The group had allegedly planned to kill Sisi in two separate conspiracies. Prosecutors have give no details on how the plots were foiled.
Egypt will try 292 suspected jihadists for allegedlly plotting to assassinate President Abdel Fattah al-Sisi and the Saudi crown prince, and for attacks in the Sinai Peninsula, a prosecution official said on Sunday.
The group, 151 of whom are already in custody, were referred to a military court for alleged membership of the "Sinai Province," the local branch of the so-called "Islamic State" (IS), which is running an insurgency in the Sinai.
All of the 292 were allegedly involved in 17 operations, including two assassination plots against Sisi - one in Cairo and one while he was on a pilgrimage to Saudi Arabia, the official said.
During a one year investigation, 66 suspects reportedly confessed during questioning.
The official said the assassination plotters were dismissed police officers who adhere to jihadist ideology.
The official alleged the suspects had also planned to kill Saudi Crown Prince Mohammed bin Nayef in the Gulf kingdom and five Egyptian judges.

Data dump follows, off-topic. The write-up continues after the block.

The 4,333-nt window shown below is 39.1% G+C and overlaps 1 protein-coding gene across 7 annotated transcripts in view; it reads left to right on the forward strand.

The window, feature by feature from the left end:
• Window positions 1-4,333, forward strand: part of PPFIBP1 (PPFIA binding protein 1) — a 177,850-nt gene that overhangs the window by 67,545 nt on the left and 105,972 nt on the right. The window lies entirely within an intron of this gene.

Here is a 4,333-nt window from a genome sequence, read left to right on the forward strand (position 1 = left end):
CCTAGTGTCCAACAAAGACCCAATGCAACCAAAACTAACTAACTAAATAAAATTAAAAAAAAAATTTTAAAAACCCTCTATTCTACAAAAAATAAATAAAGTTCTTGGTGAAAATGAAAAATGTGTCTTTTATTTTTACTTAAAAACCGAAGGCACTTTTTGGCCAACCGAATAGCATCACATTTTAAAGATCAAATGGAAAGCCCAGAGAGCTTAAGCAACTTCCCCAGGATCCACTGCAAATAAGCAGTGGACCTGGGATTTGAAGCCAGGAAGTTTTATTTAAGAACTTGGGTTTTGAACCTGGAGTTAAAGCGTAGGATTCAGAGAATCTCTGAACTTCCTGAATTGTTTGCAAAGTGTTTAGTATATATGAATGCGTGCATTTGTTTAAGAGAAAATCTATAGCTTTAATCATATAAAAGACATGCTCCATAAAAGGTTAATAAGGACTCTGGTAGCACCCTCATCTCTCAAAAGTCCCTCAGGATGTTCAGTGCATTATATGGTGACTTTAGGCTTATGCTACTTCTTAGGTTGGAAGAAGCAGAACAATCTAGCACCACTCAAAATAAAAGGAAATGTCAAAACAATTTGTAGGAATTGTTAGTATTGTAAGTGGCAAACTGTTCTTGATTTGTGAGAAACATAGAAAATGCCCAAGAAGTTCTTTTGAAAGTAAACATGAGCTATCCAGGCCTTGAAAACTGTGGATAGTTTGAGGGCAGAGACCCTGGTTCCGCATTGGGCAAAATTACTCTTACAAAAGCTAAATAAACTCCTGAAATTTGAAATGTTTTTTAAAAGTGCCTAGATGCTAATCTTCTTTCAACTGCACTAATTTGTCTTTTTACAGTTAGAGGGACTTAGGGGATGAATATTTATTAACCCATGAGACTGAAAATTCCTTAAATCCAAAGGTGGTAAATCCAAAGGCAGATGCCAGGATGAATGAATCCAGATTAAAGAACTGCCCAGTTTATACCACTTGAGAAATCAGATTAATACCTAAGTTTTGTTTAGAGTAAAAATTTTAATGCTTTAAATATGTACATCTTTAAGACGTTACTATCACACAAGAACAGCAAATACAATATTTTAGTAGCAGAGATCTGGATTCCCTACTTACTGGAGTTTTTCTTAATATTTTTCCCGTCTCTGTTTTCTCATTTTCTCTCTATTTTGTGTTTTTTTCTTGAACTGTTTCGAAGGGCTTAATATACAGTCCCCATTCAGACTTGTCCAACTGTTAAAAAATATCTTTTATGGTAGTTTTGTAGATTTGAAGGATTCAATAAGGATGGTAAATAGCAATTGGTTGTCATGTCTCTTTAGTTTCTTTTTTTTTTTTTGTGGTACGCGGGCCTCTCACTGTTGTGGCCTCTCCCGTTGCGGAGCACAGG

No further details of the plots or how they were foiled were given.
The prosecution also accuses the group of attacking army and police checkpoints and bases in the Sinai, and of attacking a bus full of South Korean tourists in the south Sinai tourist resort of Taba that killed three holidaymakers in February 2014.
Islamic militants have long been battling the Egyptian army in northern Sinai, but violence has escalated after the military overthrew Islamist president Mohamed Morsi in 2013.
The Egyptian IS affiliate has claimed responsibility for many attacks, including claims it bombed a Russian plane over Sinai in October 2015, killing all 224 people on board, most of them Russian tourists.